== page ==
View Full Version : worm farm info...

22-12-2004, 05:34 PM
i guess this is the place for this :-/....i need some ideas on worm farms,,my plans are to get an old tub,,,fill it with some river soil and put the worms we dig locally(anything up to 10" and as thick as ya finger :o) in it so i have a supply on tap...what i want to know is what to put in(scraps etc) and what not to...should it be kept wet or damp??anything really,,,so if ya got one,,,tell me what it is and what i should be doing ;)....

Derek Bullock
22-12-2004, 05:42 PM
Worm raising is starting to become a big thing these days. There is a very good discussion forum on worm farming at http://www.squirmy-worms.com/discus/messages/11/11.html?1102003447

I reckon you may get some help there.



22-12-2004, 05:45 PM
;D thanks mate,,,reading it right now ;)

Derek Bullock
22-12-2004, 06:01 PM
Bit more info that may be useful.



23-12-2004, 08:26 AM
My girlfriend had a worm farm happening for a few months, but unfortunately they died in the heat......(Central / North Qld). I might of sprayed a bit of mortein in the area too but don't tell her that!

Tips to keep them going.......all vegetable scraps are good - no onion, citrus, meat or dairy products. My girlfriend did add water as the weather got warmer to keep them moist...

They need to be kept in a cool shady spot.

There are lots of different ideas/methods etc for worm farming - plenty of info on the internet as Derek has mentioned.

23-12-2004, 10:13 AM
from what i have read so far the idea of me digging my own river worms wont be real good,,,most worms in a farm are mulching worms(tigers etc),,so might have to look into it some more....eother that or just get a tub and do it and see what happens......

23-12-2004, 02:39 PM

The keys to keeping worms are simple and have all been stated in one way or another, the temperature is the real issue, not only will the temp kill the worms but it will also prevent them from reproducing at lower levels. The food is pretty variable, however, I would strongly recommend that you stayed away from anything slightly acidic (citrus, Onion etc are a sure fire way to kill the little guys). You normally have to remove the cast from the bottom of the bed unless you use a series of trays like in the small domestic worm farms. So the tub might not be such a good idea unless you plan to harvest the worms and clear the tub and start again regularly. If you do, stop feeding the little suckers for a couple of days and then feed them and harvest a few hours later, they will head to the top (where the food is) and be easier to collect. The lack of food will also make them lay eggs so it is a good way to keep your population healthy. When restarting it is important to have a reasonable volume of material in the bottom as the worms will head down to escape the heat. You are correct about the worm species, composting worms (reds and tigers and the african night crawler) are rarely ever found in the back yard. The worms require a much higher level of organic material than your standard garden worms. Hope this helps.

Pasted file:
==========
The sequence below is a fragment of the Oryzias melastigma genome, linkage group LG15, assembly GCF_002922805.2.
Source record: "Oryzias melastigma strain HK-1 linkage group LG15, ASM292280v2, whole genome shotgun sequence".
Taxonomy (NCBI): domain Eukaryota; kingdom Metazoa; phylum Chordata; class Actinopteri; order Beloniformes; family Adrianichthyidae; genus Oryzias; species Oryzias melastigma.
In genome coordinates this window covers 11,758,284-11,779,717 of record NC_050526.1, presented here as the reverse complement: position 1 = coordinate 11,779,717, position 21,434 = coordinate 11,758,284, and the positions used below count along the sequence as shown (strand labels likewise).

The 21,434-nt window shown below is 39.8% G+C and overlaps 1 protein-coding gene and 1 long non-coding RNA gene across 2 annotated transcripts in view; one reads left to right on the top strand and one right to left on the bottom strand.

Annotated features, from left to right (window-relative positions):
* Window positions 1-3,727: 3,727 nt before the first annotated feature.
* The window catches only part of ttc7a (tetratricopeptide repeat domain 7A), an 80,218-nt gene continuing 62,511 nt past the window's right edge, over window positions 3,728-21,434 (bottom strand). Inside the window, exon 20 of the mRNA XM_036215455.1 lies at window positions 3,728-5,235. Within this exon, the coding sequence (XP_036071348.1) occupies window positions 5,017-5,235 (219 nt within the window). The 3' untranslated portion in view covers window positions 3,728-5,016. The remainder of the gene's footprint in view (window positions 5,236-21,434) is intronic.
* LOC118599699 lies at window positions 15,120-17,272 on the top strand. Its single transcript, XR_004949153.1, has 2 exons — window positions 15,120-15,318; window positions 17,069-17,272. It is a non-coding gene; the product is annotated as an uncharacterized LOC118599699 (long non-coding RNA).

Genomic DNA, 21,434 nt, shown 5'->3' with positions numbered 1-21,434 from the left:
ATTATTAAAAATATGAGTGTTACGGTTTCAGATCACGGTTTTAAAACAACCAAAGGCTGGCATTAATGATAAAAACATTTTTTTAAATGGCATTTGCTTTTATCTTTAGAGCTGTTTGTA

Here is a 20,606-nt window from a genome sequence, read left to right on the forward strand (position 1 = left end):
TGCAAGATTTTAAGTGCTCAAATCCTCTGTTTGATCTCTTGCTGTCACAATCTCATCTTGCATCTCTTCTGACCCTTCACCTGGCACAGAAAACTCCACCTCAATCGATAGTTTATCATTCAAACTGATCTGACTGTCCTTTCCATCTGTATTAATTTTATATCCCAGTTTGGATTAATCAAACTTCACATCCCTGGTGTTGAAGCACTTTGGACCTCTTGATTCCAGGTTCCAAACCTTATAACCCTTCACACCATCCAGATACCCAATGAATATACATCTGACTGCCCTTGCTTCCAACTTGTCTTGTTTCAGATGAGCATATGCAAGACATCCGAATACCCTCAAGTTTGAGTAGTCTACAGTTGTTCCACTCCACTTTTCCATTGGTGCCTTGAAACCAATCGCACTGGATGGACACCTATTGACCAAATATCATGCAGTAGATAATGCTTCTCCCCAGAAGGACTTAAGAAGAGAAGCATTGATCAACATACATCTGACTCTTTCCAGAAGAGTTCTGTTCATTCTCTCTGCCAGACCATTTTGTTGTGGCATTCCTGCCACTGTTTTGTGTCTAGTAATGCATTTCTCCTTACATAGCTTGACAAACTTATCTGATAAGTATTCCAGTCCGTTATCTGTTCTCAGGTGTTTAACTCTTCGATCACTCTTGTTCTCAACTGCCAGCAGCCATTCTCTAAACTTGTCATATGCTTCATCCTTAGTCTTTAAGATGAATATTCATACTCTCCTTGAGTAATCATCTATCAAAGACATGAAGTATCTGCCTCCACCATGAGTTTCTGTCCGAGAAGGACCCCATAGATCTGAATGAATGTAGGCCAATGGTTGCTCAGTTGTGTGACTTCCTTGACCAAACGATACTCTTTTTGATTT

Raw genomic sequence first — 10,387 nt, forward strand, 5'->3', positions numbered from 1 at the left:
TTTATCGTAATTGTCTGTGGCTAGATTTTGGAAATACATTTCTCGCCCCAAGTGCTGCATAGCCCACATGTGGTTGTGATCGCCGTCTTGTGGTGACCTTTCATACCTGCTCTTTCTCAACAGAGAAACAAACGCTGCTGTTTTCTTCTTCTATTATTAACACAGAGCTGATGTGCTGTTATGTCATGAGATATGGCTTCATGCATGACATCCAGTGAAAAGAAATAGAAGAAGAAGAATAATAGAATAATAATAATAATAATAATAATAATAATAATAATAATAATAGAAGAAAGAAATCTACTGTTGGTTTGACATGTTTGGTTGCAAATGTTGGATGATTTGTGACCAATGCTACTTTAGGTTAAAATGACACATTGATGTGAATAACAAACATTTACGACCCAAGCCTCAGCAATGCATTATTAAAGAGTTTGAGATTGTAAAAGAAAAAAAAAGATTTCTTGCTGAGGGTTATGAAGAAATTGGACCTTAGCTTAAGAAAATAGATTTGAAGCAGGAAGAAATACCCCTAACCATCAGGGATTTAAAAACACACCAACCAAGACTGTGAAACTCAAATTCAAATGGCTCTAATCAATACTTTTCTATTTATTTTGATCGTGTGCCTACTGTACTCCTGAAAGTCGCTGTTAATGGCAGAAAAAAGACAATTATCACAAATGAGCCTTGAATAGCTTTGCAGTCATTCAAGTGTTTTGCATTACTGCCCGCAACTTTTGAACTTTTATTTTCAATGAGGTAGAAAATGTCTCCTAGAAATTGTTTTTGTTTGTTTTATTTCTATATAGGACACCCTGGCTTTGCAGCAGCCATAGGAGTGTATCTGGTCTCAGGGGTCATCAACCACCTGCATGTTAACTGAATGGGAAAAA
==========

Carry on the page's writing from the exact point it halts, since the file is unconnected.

25-09-2011, 12:21 PM
Wow, I think I'm resurrecting this thread from 2004??

I'll also be reading the info on the suggested sites above.
I am wondering if any ausfishers out there have worm farms that you use specifically as a way to generate your own bait?

I am also thinking of doing the worm farm thingy and did some research about the best types of worms.
The ones that seem to be most suitable are either African Night Crawlers or European Night Crawlers (sounds like scary movie titles to me)

Those worms are apparently longer & thicker and quite durable whereas the regular compost worms are a bit on the tiny side.

So, does anyone have any experience and/or opinions about the best kind of worm to raise in worm farms for bait (ie for yellowbelly etc)


Gon Fishun
25-09-2011, 01:51 PM
Pick a nice shady spot on the ground or in the vegy patch, loosen the soil about 3ft x 3ft, make a border about 12 to 18 inches high, throw in some good compost soil with garden worms, lots of vegy scraps, lettuce banana peel etc. no onion etc as said earlier, cover with compost and a couple of heavy hessian bags. Keep the bags moist. Worms love it and will grow big like the night crawlers. If it cops to much sun put up a leen to with shade cloth.;D

25-09-2011, 02:57 PM
Okey dokey...I'll be giving that a burl. Have already accessed a few worm suppliers online. They have a few varieties to choose from including the African & European Night Crawlers.

From what I read, the European ones are best as they are hardy and more tolerant to temperature variations, plus they apparently keep wiggling for a fair while on the hook.